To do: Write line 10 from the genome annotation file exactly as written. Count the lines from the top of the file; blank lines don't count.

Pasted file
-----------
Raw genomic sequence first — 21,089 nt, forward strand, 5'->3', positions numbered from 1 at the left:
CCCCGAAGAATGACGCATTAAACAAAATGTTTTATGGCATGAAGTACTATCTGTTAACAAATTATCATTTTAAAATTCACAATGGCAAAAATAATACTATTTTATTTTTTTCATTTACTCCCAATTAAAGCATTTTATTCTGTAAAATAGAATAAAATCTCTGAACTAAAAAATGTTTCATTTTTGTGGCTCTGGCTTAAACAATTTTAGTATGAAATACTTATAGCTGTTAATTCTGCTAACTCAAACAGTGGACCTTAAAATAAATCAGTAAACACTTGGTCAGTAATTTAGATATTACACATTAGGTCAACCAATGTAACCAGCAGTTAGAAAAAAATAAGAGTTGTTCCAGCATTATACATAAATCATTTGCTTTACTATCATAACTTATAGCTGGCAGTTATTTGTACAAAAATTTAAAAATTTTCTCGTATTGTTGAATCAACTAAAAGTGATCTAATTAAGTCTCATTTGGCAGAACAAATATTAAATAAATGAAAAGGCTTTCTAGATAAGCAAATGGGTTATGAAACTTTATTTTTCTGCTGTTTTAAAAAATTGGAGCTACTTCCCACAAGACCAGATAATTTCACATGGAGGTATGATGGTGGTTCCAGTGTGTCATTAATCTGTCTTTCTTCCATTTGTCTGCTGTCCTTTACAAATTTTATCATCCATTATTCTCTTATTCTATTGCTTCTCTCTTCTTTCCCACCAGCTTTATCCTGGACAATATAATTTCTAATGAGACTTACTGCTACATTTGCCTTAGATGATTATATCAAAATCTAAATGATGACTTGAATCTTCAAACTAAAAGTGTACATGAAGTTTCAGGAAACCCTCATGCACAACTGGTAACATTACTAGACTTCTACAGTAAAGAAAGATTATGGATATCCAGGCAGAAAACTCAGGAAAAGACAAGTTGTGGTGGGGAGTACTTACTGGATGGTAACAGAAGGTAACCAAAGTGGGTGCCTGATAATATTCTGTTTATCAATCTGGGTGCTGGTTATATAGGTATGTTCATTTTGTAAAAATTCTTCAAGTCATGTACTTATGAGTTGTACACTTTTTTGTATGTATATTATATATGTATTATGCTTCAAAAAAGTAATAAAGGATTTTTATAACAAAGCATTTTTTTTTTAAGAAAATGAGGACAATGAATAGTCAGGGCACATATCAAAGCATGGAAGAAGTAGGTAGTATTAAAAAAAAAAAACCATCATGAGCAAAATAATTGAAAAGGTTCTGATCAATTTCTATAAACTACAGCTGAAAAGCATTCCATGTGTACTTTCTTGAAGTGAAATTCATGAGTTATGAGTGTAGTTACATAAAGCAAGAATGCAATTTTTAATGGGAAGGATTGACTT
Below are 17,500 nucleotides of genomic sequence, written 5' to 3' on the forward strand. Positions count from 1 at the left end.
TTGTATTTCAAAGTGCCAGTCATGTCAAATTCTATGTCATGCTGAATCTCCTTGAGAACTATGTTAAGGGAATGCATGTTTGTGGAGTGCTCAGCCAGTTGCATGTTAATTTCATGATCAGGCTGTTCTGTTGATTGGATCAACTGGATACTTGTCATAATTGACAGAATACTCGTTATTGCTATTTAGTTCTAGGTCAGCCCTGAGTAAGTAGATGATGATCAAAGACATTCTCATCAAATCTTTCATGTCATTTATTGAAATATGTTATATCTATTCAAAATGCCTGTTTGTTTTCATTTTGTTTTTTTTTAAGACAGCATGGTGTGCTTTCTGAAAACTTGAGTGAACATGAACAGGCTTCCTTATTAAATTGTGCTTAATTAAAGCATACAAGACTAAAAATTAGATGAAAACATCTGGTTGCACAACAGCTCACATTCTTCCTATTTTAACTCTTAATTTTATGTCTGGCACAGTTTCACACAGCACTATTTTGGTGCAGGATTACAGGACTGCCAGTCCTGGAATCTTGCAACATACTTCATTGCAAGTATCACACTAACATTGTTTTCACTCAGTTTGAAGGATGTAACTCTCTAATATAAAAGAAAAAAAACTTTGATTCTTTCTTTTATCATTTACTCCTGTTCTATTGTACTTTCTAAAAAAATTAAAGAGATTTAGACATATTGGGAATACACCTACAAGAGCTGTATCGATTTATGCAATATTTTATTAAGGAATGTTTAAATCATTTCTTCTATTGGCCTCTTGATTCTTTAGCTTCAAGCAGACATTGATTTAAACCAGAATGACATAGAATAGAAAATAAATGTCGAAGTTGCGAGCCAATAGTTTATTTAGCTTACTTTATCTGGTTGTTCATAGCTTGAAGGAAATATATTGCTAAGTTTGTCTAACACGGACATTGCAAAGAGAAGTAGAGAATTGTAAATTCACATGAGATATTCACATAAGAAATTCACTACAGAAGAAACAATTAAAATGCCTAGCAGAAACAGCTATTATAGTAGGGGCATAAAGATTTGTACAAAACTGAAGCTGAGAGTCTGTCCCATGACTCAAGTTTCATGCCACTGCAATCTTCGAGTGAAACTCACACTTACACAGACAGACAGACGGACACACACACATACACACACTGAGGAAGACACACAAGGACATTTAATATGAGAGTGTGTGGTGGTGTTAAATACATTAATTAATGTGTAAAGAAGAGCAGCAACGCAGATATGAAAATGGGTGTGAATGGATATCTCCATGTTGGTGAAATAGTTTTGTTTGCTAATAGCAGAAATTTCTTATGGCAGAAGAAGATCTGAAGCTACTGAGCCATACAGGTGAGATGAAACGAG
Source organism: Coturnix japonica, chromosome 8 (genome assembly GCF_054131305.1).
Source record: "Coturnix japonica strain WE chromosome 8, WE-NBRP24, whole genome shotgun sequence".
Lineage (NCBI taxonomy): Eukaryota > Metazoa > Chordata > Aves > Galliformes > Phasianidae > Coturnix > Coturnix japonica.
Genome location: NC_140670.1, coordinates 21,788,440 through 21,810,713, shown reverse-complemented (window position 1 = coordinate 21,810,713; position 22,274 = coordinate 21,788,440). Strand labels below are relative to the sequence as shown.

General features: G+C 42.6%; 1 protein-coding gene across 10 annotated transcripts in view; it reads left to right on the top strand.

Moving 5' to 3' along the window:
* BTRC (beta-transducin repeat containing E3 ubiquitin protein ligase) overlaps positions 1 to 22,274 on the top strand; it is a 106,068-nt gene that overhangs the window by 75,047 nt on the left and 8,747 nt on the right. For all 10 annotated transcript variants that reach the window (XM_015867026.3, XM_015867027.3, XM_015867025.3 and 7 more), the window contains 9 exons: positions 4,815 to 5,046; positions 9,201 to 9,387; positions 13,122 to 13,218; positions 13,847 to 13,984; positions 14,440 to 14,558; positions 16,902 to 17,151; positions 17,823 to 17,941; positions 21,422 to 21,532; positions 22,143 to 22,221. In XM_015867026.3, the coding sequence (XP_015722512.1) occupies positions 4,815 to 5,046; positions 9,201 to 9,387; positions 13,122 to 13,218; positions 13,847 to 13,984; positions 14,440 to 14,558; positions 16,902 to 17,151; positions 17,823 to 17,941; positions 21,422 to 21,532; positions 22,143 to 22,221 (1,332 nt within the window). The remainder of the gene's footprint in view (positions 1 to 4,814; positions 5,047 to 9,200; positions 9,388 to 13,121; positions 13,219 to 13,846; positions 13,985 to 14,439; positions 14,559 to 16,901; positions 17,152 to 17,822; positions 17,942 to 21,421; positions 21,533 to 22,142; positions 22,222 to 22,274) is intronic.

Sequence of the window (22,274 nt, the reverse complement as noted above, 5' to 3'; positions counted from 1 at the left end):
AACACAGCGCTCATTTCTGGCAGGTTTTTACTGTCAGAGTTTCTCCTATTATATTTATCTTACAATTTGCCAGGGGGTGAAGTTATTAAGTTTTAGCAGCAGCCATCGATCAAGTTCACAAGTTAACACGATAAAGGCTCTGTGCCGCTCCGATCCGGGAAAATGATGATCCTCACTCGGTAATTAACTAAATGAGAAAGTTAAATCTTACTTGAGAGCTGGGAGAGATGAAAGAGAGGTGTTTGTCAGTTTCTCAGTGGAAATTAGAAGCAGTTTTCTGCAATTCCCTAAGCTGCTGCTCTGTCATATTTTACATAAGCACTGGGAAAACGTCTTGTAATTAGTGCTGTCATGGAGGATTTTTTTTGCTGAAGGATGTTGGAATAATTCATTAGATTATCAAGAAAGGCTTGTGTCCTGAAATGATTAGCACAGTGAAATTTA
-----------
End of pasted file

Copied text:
Moving 5' to 3' along the window: